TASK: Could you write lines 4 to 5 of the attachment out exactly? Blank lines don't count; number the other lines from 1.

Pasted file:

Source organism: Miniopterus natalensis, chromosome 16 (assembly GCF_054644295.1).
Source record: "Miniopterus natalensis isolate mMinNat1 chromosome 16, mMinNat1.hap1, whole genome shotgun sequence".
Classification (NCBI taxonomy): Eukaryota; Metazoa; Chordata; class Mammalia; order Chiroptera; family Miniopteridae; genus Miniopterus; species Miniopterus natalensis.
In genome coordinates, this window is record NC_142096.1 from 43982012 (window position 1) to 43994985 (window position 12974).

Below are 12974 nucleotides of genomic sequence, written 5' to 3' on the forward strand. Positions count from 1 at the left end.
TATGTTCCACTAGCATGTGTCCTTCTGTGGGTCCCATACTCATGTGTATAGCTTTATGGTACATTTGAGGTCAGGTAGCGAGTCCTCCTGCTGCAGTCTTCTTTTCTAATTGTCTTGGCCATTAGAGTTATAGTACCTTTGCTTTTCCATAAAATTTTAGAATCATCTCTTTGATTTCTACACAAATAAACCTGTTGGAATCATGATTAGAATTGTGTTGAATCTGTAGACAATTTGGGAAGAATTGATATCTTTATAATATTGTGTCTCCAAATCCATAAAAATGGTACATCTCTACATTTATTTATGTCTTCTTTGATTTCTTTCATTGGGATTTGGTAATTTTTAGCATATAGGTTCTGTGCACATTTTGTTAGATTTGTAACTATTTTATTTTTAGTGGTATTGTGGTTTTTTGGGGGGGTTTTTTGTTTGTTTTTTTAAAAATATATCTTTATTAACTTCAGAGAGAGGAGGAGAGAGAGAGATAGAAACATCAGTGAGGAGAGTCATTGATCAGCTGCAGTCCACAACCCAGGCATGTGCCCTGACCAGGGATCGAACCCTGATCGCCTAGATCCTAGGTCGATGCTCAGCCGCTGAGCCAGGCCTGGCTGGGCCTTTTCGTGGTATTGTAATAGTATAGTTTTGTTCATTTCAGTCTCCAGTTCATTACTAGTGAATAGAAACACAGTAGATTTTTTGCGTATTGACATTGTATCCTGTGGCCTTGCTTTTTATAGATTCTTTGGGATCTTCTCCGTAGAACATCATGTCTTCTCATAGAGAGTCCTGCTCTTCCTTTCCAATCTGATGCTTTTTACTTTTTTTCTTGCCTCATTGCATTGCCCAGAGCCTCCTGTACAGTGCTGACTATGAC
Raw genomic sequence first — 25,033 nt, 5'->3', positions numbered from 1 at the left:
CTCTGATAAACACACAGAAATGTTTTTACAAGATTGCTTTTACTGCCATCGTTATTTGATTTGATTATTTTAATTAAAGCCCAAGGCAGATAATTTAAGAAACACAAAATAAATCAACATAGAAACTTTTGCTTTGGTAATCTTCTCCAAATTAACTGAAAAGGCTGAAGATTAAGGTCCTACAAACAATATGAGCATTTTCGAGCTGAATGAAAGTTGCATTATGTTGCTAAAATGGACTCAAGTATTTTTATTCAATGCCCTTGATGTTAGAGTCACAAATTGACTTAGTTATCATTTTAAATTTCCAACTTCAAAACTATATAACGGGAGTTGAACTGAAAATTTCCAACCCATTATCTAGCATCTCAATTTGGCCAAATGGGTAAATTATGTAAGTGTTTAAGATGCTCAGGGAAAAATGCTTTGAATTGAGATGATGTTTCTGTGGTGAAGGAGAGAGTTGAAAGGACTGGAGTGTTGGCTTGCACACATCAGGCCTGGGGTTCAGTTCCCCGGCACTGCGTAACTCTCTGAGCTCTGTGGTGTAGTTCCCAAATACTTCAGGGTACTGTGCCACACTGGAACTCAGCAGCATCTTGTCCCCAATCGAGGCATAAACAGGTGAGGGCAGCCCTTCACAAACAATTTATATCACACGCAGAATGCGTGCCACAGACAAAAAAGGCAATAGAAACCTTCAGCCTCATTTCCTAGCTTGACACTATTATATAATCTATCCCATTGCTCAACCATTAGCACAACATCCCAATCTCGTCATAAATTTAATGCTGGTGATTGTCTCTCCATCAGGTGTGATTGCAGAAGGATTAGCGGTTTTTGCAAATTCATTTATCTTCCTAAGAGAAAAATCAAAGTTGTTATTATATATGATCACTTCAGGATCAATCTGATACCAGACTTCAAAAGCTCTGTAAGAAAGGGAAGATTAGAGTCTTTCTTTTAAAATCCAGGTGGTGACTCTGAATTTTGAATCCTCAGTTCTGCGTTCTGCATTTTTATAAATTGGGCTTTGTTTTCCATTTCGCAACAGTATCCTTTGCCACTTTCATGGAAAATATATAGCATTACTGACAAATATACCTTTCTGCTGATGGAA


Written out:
In genome coordinates, this window is record NC_142096.1 from 43982012 (window position 1) to 43994985 (window position 12974).

Below are 12974 nucleotides of genomic sequence, written 5' to 3' on the forward strand. Positions count from 1 at the left end.